|For the first time in my life I am living in an area crawling with snails. I have purchased my vegetable plants and seeds but have been hesitant to plant them because I'm sure that the snails will have a feast. Many, many people have given me common as well as quite weird ways in which to deal with the snails. Do you have any ideas.
|Ahhh, yes, there are many ways of dealing with snails, from the barbaric to the slightly kinder approach. As you plant your veggie garden, be on the look out for snail eggs (clusters of silky white eggs) and destroy them if you find them. Be sure to keep debris out of the garden so snails won't have a place to hide. There are several environmentally friendly ways of dealing with snails and slugs. You can try to deter them by putting a barrier around your plants. Copper strips are expensive, but effective. You can also use crushed egg shells or diatomaceous earth around the stems of your plants. If you can sprinkle dry soil around the stems, that will deter them, too. Another way to lower the population is to go out at night with a flashlight and harvest any snails you see. If you eliminate hiding places in your garden, they may go elsewhere to feast. Remove any plant debris that might provide moisture and shade for the critters. You can set up a trap by inverting a terra-cotta flower pot in your garden, propping it up with a stone so the snails will crawl under and into it. In the morning, remove the collection of snails that you find hiding in the trap. There are chemical means of control as well; Sluggo is an iron based bait which is safe to use around edible plants, Cory's Slug bait contains metaldehyde which can be used in veggie gardens as long as the chemical does not come in contact with the edible parts of the veggie plants.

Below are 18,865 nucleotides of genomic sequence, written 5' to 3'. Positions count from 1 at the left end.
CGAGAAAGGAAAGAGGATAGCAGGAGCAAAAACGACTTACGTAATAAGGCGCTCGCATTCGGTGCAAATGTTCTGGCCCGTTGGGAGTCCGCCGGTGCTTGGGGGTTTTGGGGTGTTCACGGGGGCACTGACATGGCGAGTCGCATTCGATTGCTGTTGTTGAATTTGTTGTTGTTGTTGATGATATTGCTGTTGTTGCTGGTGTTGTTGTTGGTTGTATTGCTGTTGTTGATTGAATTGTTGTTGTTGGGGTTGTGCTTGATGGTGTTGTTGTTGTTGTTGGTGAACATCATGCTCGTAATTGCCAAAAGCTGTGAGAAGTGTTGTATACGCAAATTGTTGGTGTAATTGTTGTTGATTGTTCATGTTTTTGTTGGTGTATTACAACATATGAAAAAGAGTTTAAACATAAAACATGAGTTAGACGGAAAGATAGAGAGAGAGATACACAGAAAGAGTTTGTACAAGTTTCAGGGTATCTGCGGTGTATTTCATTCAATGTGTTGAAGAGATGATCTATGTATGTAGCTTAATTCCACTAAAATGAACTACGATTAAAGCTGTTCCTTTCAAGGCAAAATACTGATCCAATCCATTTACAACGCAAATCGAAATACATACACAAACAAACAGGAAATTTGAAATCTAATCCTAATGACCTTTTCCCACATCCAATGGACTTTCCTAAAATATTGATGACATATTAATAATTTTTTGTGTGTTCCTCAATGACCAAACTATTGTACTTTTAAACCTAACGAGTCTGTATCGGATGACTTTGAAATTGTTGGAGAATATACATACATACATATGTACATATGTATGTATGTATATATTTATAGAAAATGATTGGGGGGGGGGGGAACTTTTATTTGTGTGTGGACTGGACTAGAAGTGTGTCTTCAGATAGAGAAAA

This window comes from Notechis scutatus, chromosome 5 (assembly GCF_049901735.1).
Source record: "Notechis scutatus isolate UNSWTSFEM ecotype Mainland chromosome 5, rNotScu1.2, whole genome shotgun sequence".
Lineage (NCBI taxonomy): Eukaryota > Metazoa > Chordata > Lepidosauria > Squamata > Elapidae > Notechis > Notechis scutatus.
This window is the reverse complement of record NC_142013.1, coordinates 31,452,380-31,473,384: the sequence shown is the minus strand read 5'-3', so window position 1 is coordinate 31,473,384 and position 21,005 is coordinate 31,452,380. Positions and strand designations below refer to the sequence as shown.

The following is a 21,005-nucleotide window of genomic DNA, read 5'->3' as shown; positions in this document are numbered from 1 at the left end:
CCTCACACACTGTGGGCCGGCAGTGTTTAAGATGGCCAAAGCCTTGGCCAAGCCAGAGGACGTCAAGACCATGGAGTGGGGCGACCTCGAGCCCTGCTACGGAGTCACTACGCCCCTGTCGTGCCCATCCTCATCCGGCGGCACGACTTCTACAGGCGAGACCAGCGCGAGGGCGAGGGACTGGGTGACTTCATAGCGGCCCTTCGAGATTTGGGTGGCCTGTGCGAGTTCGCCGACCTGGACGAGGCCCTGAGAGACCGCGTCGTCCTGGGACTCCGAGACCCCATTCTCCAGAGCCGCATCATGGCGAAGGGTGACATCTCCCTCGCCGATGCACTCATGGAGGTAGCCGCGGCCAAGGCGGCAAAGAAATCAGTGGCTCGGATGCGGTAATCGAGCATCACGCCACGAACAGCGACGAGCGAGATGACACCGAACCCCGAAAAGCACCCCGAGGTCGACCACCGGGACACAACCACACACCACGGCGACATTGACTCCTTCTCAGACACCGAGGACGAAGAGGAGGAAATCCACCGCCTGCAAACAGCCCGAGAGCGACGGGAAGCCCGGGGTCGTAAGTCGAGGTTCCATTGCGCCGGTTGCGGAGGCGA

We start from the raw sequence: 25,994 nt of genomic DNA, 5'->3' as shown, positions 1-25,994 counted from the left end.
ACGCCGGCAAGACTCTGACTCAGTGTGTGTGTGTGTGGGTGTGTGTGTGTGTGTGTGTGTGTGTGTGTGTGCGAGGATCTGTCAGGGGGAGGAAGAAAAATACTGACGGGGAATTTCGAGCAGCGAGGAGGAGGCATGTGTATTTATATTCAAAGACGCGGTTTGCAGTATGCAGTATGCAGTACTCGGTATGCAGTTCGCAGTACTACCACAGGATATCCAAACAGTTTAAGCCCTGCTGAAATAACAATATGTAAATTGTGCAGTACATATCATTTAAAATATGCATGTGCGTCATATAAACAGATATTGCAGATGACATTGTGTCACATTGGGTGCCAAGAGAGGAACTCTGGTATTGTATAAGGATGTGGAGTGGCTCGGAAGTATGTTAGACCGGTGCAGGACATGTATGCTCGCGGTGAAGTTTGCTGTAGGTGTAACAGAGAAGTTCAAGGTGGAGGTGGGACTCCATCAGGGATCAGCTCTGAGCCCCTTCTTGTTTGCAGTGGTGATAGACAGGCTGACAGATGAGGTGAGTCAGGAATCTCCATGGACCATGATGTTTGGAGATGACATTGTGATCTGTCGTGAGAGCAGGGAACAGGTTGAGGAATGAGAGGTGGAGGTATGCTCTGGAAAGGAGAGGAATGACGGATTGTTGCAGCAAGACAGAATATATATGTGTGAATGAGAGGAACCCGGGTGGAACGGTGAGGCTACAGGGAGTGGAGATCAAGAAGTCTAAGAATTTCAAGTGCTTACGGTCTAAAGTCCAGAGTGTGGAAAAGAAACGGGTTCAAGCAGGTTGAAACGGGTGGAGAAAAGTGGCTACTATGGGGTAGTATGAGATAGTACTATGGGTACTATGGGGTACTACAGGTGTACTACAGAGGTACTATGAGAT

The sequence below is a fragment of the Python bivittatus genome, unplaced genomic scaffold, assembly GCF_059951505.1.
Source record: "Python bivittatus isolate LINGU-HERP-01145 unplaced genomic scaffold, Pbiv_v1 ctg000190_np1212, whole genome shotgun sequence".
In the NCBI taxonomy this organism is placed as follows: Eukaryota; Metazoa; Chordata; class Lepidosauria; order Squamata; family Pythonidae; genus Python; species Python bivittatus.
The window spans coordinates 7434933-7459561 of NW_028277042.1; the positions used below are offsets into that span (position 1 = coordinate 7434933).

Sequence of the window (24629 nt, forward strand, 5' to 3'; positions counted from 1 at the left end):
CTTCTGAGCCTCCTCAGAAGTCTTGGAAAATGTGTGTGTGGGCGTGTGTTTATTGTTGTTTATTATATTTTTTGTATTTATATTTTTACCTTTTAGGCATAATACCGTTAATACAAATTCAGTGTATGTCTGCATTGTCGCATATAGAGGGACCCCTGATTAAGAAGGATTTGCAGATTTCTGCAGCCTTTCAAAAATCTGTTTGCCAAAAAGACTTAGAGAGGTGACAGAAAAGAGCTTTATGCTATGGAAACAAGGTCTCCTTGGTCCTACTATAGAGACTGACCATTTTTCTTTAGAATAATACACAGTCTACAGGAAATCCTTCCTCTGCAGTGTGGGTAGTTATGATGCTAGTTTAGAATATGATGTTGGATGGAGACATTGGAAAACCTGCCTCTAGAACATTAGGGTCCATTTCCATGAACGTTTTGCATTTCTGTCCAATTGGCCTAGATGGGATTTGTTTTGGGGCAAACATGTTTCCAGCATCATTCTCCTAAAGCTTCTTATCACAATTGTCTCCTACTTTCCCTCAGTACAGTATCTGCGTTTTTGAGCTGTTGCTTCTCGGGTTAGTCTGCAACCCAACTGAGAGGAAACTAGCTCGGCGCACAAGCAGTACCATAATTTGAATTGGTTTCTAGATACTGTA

Hope these control suggestions are different that the ones you've already heard!